The portion of TV revenues to be distributed among the teams is due to fall to 70 percent this year from 80 percent. The Board of Control for Cricket in India (BCCI), the owner of the IPL, will keep the rest and in 2011, it will be 60 percent. So this means a lot of money for the BCCI already overflowing locker. This apart, franchises get an average earn about 16 crore through gate receipts, in-stadia advertising, merchandise sales, and media tie-ups. There is a lot to gain for any millionaire who set sights on the IPL. No wonder the following amounts were paid for the auctions for the second edition of the IPL

  • 111.9 million by industrialist Mukesh Ambani for Mumbai Indians.
  • 111.6 million by liquor and airline tycoon Vijay Mallya for Bangalore Royal Challengers.
  • 107 million by newspaper group Deccan Chronicle for the Hyderabad-based Deccan Chargers.
  • 91 million by BCCI secretary and businessman N. Srinivasan for Chennai Super Kings.
  • 84 million by business group GMR Holdings to buy Delhi Daredevils.
  • 76 million by Bollywood star Preity Zinta and her friends for Kings XI Punjab.
  • 75 million by Bollywood star Shahrukh Khan for Kolkata Knight Riders.
  • 67 million by Emerging Media group, partly owned by Lachlan Murdoch, for Rajasthan Royals.

Only recently, Manchester City owners have expressed in buying an IPL franchise. I won’t be surprised if the Bollywood actors who own franchises sell them to foreign investors in the years to come. Lalit Modi has already signed deals with YouTube to stream all IPL games for free in every country except the US.You can access it at http://www.youtube.com/ipl.  There have also been some icons created through the IPL advertising, The zoozoo’s are an example that everyone will relate to.

However, In a bid to get more of a advertising window, the format of the game is constantly changing, from strategic time outs changed from one to 3 shorter ones, and in stadia advertising being shown on the televised version, to more lables on the players’ clothing, the changes are just raking in more money. The players look like advertising boards, everything is sponsored to the hilt and the numbers of breaks in the game frustrating. Already I have heard my friends complain about the over advertised edition of the game, and a lot of them moving onto online text only versions that highlight only on the cricket and not all the other distractions.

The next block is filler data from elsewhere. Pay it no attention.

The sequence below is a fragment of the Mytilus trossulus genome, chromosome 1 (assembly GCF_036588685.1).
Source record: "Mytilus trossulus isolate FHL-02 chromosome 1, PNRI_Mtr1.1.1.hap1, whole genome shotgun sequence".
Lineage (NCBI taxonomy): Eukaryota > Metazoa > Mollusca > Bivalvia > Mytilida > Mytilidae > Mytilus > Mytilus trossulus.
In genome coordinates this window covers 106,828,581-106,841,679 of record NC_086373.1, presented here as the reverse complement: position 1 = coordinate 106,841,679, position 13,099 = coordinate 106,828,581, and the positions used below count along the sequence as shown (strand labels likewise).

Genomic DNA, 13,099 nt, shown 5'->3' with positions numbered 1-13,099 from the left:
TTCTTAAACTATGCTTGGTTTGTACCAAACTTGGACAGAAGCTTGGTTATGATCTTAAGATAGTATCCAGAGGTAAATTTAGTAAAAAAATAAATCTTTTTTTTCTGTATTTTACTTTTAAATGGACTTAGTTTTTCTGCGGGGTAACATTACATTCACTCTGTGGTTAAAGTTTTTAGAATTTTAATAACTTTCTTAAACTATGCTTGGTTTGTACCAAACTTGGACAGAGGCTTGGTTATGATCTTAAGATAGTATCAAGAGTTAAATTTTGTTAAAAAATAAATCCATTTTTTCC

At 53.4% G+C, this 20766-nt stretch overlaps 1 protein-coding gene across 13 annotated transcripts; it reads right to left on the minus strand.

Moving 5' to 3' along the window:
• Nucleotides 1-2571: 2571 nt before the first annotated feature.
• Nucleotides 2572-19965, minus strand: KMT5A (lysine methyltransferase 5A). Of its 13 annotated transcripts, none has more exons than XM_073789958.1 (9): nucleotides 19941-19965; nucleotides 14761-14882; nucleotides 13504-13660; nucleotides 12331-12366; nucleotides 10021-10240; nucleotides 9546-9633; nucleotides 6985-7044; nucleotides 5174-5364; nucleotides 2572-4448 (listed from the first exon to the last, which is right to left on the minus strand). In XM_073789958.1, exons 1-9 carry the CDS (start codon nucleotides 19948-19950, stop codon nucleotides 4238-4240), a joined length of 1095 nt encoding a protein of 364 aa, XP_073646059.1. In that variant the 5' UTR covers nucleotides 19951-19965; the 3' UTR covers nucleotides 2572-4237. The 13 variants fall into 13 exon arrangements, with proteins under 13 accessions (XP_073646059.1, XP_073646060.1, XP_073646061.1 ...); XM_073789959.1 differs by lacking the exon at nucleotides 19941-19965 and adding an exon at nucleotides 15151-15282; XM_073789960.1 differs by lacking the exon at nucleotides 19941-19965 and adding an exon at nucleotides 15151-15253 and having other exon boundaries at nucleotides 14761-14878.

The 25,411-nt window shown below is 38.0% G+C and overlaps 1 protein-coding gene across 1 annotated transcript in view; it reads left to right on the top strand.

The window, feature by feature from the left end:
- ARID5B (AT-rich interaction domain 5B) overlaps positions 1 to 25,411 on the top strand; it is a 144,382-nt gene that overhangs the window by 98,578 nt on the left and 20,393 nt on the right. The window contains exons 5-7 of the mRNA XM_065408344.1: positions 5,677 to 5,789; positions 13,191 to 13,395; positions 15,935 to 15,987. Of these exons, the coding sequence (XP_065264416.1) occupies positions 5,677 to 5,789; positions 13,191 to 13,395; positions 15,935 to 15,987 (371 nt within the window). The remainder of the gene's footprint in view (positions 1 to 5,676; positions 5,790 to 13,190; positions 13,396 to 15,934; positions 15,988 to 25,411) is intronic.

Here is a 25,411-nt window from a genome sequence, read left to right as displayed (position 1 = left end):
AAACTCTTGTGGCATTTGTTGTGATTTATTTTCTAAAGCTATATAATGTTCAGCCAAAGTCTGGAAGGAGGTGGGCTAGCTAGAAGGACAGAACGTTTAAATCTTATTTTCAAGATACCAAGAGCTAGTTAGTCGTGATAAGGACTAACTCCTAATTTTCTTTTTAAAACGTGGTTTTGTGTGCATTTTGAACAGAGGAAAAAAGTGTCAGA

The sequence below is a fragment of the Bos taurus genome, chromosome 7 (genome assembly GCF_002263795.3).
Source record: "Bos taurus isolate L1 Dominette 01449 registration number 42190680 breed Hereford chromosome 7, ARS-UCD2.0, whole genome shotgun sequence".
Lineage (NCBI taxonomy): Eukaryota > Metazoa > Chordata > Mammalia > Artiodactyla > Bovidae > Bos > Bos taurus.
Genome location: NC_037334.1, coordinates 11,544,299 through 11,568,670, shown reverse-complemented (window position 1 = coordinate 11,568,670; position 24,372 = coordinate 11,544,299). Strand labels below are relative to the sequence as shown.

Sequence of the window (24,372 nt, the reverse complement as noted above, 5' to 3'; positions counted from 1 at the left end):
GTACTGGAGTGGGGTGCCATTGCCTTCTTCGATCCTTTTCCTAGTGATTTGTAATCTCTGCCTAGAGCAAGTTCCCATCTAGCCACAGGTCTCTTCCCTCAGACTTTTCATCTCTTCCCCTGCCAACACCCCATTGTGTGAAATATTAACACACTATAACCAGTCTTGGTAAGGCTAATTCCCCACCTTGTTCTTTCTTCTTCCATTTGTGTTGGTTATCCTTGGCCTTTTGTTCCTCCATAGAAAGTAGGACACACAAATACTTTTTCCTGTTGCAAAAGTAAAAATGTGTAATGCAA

IPL expects about 150 million viewers a day for the coming 2010 season. Thus, laying the stones for making IPL the biggest sporting league in the world, or rather the biggest advertising extravaganza. Might even turn out to be an Indian version of the Superbowl in the US.

India and Green .. Bangalore

[tweetmeme] Recently I stumbled upon a map created by Green2Tech which highlights the best Green Tech startups, and incidentally the only company worthwhile mentioning on the entire eastern hemisphere is a startup in Bangalore, India. Again, India, whoo hoo. More information about the company and its relevance after the map below :

Reva, the Indian electric car company, with its namesake vehicle, was the startup from Bangalore that was mentioned in the list. I am as intrigued as you are about this. If you haven’t heard of Reva, you’re about to. The Bangalore-based company’s cars are getting popular in congested urban areas (like Delhi and London), and are gaining traction in island destinations (like Cyprus), where vehicles with shorter ranges and low environmental impact are particularly attractive.

With the governments of Italy, Japan and the UK offering strong incentives for buyers of EVs (the US is catching up, and Reva is testing that market as we speak), Reva is looking to the future. It’s researching lithium-ion and lithium polymer batteries to extend range and increase performance. And its cost is relatively low — $9,000 for a range up to 80 kilometers (about 50 miles) per battery charge, according to the New York Times.

Reva got its start in 1994 as a joint venture between the Maini Group India and California-based AEV LLC, and after an extensive R&D period, its first commercial vehicle went to market in India in 2001. More recently, Draper Fisher Jurveston invested in the fledgling brand, and led a $20 million round of financing for the company in 2006. It’s about time the Indian electric car company, which has one of the best-selling electric vehicles in the world, opted for a few higher-end, better-performance options.

….Reva is launching a lithium-ion-battery-powered electric vehicle for the European market, along with a fast-charging station that can charge the lithium-ion battery 90 percent in one hour. According to a press release, Reva’s lithium-ion electric vehicle will be available for pre-order starting this coming February, with deliveries starting in May in Norway, the UK, France, Cyprus, Greece, Spain, Belgium and Ireland.

Another feather in the cap of Bangalore, will be better known the real “green” garden city of India.